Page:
Paul Pugh had been on a night out with his Cwmaman Football Club teammates in January 2007 when he was targeted in an unprovoked attack that resulted in a brain injury which according to diagnosis is known as pathological laughter.
Pugh’s skull was fractured and he fell into a coma for more than two months. A blood clot which measured 10cm x 4cm formed on his brain and he was left with slurred speech, chronic fatigue and mobility difficulties which resulted in him having to use a wheelchair.
“I’ve had to learn to walk and talk again and come to terms with the fact that I will never fully recover,” he says. “Life has been a struggle for me and my family, but we’re ploughing through it.”
Pugh spent 13 months in hospital, but it wasn’t until month four that he had his first laughing fit.
“It was a serious meeting with my consultant, rehabilitation therapists and my family to discuss what my life and future was going to be like,” he says.
“When they started talking about me, I was frightened and it triggered something off in my brain and I laughed right through the meeting.
“I was actually crying my eyes out, but it came out on the surface as laughter.”
At first, no one understood his behaviour, his family even thought he was “making a scene in public, pleading for attention”.
It took several years before Pugh’s fits of “full on laughter” were diagnosed as pathological laughter or the Pseudobulbar Affect (PBA).
The condition arises when there is a disconnect between the frontal lobe of the brain – which keeps emotions in check – and the cerebellum and brain stem – which regulate the expression of emotion. It’s a real crossed-wires moment.
PBA can affect those with neurological conditions or injuries such as stroke, multiple sclerosis, or Alzheimer’s disease.
Andy Tyerman, consultant clinical neuropsychologist of brain injury charity Headway, says: “The term refers to uncontrolled expression of emotion that is disproportionate or inappropriate to the social context and may be inconsistent with what the person is actually feeling.
“A person might also appear very distressed about something that would previously have been only slightly upsetting.”
In Pugh’s case, he laughed when he thought he was crying.
“I know when I’m laughing or crying, but other people don’t,” he says. “Some have been upset and reacted by being sarcastic with me or even aggressive and try to hurt my feelings because they think I’m laughing at them.
“It’s amazing how important laughing is. You take it for granted but it has a really powerful effect, if you share a joke with someone it’s special.”
Pugh says his family are very understanding. His mum has become his full-time carer to help with his mobility issues, his dad, aged 72, still works and his brothers – Simon and Matthew – have both had a hand in helping him over the past decade.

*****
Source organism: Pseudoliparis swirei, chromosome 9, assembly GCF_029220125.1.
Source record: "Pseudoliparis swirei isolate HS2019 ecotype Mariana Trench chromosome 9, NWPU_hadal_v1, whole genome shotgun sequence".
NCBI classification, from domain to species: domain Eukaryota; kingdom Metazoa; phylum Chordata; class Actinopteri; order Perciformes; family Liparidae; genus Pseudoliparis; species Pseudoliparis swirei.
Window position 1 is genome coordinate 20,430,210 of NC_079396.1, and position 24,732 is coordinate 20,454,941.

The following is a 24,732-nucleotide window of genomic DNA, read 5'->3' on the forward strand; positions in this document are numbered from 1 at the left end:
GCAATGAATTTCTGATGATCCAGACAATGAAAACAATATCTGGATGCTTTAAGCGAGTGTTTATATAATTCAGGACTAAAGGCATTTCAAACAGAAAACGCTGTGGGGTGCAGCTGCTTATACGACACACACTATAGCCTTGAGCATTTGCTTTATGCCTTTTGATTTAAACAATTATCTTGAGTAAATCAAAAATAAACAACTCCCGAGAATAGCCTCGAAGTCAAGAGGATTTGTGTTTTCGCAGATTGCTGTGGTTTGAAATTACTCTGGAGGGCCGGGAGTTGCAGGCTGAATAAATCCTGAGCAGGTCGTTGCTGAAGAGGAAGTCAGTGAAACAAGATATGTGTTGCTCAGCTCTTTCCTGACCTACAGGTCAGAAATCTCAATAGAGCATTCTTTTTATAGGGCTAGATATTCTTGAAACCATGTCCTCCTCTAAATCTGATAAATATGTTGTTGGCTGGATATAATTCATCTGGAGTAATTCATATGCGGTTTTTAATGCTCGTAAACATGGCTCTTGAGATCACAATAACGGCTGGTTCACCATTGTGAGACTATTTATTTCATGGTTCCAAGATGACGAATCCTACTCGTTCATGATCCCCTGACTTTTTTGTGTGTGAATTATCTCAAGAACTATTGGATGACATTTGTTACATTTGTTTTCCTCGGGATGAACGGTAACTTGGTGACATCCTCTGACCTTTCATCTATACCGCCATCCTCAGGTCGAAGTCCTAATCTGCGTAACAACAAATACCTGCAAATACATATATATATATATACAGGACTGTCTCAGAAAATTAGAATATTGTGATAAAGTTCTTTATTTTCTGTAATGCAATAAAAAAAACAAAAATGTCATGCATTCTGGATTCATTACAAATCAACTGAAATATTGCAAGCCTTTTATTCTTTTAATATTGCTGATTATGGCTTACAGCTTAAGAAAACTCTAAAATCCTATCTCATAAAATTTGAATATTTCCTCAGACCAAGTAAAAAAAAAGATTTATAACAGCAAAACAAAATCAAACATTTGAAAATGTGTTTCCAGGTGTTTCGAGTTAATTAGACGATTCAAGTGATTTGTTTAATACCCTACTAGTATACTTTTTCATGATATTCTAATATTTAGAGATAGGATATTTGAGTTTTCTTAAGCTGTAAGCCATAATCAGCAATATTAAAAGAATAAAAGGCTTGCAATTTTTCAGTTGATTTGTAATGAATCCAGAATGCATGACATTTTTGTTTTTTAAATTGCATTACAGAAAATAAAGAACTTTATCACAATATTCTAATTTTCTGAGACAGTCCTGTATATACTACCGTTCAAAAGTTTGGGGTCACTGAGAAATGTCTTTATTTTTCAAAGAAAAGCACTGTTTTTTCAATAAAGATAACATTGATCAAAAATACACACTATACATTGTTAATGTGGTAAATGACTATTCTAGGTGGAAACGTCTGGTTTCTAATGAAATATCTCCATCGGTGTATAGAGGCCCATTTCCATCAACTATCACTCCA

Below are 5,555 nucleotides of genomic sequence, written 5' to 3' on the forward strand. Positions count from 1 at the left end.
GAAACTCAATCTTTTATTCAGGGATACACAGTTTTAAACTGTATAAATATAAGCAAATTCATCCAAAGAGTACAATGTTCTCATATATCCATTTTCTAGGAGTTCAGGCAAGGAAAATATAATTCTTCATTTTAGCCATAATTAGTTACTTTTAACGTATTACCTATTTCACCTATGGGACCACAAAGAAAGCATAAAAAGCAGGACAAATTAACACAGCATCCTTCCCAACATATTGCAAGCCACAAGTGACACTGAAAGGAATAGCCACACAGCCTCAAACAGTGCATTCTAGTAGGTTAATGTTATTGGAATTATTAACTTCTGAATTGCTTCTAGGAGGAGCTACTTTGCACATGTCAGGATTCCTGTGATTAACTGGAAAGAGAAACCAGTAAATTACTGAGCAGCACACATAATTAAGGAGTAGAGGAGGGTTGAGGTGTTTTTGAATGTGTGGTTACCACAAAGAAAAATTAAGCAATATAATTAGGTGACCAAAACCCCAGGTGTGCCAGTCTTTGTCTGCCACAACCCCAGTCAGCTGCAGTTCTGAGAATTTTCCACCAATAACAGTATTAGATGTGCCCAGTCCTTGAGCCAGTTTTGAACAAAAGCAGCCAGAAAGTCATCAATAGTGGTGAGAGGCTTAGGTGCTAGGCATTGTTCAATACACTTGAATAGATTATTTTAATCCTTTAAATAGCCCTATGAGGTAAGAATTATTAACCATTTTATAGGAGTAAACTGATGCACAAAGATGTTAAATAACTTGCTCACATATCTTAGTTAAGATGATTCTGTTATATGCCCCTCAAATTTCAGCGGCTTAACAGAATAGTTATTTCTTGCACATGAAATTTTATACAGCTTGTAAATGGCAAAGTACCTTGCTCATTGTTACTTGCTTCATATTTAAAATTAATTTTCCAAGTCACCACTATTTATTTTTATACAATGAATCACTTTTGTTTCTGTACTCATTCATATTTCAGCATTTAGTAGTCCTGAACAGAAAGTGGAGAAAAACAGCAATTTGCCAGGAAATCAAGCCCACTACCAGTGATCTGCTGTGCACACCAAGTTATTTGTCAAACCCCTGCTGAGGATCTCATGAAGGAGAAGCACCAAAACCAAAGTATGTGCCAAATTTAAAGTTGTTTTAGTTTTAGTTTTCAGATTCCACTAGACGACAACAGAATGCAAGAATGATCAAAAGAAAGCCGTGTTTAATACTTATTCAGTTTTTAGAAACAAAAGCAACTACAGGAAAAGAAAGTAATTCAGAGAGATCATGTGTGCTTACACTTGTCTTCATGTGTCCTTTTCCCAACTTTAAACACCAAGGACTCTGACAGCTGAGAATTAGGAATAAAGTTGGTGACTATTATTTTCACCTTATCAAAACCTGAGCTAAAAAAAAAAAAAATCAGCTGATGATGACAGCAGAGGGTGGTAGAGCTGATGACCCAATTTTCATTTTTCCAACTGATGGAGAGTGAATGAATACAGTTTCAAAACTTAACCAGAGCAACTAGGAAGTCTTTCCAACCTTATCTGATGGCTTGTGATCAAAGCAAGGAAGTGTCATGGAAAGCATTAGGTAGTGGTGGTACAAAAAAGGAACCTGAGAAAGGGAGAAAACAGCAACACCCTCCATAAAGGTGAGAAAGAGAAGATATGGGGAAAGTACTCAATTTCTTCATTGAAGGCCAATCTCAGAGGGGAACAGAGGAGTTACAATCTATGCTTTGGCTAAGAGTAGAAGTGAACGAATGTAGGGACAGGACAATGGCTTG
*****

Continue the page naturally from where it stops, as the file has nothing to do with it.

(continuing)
He says the diagnosis “hit me hard” and sometimes attracts unwanted attention but he can now sense when an episode is imminent.
“I feel a laugh coming a few seconds before it happens – sometimes I can control it but a blip can happen. The laugh doesn’t last long, a minute at the most, but it can cause a lot of problems if people don’t understand.”
Pugh has developed his own method to avert an episode by “thinking of something or someone bad without giving it feeling” and estimates he can control nine out of 10 laughing fits.
It’s been an “extremely tough 10 years” since the assault, he says.
He had to give up work as an electrician and now spends his time in therapy or visiting the charity Headway Carmarthenshire which, he says, gave him an “insight of being with people with brain injury” and reassurance he wasn’t on his own.
“Since the incident we’ve met the most incredible people you’ll ever meet, all wanting to help me,” he says. “On the other side of the dice, I feel like I’m under house arrest because the injury affected my mobility and balance, therefore I need assistance whenever I go outdoors.”
In 2014, Pugh started Paul’s Pledge – a campaign to educate people about alcohol-fuelled violence which Dyfed-Powys Police is also involved in.
He makes visits to schools, colleges and youth clubs and has had an “absolutely fantastic” response because “they can see that it’s real and not theatrical”.
“This is my life now – I’ve moved on from what happened,” he says. “There are many things I can’t do – but this [campaign] I can do. I think it sends a powerful message to the world. I don’t want to see anyone, nobody in the situation it left me and my family in.”
The four men responsible for Pugh’s attack were jailed for between nine months and four years.
Pugh says: “The one that kicked me in the head with full force from point blank range, almost killing me, was let out. What about me? Ten years later, I’m still serving my sentence.”